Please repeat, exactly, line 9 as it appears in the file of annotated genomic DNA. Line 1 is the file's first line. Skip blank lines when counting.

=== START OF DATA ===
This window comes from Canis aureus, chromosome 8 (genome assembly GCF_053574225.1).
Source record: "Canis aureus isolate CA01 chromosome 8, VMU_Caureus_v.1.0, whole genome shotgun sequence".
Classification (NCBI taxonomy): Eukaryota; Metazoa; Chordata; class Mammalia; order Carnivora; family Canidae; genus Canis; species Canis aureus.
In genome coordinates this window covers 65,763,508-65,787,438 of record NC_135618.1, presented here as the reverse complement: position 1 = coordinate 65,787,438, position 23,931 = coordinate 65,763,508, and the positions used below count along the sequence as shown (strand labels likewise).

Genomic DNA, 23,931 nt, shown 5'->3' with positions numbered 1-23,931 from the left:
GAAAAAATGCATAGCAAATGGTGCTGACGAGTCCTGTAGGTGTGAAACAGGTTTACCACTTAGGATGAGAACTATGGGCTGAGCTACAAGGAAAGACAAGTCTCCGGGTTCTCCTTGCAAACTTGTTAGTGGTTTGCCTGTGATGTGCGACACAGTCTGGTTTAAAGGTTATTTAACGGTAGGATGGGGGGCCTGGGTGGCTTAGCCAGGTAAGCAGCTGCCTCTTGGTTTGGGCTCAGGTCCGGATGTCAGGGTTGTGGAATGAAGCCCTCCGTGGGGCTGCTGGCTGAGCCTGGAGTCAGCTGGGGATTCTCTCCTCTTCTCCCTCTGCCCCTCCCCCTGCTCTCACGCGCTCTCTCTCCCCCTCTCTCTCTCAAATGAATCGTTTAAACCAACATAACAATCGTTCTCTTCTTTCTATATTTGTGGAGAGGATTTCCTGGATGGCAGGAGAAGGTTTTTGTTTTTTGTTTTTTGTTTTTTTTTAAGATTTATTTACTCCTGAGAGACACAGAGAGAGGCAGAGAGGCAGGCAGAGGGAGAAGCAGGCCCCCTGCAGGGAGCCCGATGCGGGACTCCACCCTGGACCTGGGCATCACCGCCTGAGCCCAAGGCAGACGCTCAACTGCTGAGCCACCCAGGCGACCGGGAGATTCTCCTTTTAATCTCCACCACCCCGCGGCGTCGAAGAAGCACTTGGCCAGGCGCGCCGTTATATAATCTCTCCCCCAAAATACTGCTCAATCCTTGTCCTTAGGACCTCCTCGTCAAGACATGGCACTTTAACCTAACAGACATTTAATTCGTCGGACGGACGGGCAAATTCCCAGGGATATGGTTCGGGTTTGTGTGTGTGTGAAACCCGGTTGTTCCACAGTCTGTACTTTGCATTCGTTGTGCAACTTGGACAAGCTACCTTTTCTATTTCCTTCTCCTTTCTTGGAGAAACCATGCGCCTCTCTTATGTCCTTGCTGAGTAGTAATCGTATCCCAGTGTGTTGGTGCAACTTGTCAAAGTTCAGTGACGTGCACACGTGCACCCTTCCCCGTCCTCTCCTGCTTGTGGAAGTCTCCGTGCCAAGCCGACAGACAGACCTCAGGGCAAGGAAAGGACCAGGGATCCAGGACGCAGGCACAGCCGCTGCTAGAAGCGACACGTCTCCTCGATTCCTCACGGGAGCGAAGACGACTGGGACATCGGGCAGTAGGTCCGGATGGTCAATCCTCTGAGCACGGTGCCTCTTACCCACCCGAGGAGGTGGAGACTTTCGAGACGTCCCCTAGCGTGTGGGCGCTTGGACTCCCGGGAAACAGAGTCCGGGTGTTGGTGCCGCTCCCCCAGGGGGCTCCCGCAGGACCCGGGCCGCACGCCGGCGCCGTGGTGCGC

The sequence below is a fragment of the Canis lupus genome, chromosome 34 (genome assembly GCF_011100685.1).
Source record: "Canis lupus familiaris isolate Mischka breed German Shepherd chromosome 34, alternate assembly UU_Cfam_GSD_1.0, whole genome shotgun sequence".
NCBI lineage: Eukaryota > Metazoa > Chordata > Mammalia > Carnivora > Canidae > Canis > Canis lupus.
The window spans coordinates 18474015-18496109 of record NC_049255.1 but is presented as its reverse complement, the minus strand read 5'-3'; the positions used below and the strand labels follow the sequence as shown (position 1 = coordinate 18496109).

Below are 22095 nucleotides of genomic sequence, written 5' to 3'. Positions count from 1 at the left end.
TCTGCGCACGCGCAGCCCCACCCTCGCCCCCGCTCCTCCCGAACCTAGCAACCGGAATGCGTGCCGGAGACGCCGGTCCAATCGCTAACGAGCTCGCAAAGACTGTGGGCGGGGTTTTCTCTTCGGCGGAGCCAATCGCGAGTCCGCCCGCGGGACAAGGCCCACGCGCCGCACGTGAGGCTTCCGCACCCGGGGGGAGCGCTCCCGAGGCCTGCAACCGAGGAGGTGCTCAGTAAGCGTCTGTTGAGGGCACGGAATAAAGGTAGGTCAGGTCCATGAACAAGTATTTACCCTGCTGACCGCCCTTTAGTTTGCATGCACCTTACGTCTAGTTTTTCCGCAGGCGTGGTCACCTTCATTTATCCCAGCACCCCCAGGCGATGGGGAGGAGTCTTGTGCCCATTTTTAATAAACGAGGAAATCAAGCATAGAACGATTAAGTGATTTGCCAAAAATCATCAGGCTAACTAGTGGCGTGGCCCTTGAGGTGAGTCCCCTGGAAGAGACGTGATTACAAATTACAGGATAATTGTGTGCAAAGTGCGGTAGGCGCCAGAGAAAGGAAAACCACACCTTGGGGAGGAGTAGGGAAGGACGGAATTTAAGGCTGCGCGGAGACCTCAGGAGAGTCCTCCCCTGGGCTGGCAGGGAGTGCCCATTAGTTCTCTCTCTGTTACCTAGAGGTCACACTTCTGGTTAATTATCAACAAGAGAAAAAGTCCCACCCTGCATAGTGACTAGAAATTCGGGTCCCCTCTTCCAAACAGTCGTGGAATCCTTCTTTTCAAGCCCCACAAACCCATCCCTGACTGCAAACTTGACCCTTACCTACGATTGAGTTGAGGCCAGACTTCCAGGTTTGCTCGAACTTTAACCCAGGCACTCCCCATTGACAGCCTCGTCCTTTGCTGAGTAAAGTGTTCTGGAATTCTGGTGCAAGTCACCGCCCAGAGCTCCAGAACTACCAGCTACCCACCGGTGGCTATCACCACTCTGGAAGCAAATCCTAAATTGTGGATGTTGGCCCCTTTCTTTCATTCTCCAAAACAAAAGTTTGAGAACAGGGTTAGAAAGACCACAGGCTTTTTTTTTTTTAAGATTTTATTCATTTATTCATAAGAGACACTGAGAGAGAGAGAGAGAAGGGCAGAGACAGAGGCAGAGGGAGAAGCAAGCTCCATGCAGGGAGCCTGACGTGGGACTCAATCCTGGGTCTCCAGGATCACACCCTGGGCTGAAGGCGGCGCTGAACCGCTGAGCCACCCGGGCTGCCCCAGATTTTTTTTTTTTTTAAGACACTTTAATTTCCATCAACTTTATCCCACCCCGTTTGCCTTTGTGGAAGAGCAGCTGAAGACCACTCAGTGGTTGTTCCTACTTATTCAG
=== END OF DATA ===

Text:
NCBI lineage: Eukaryota > Metazoa > Chordata > Mammalia > Carnivora > Canidae > Canis > Canis lupus.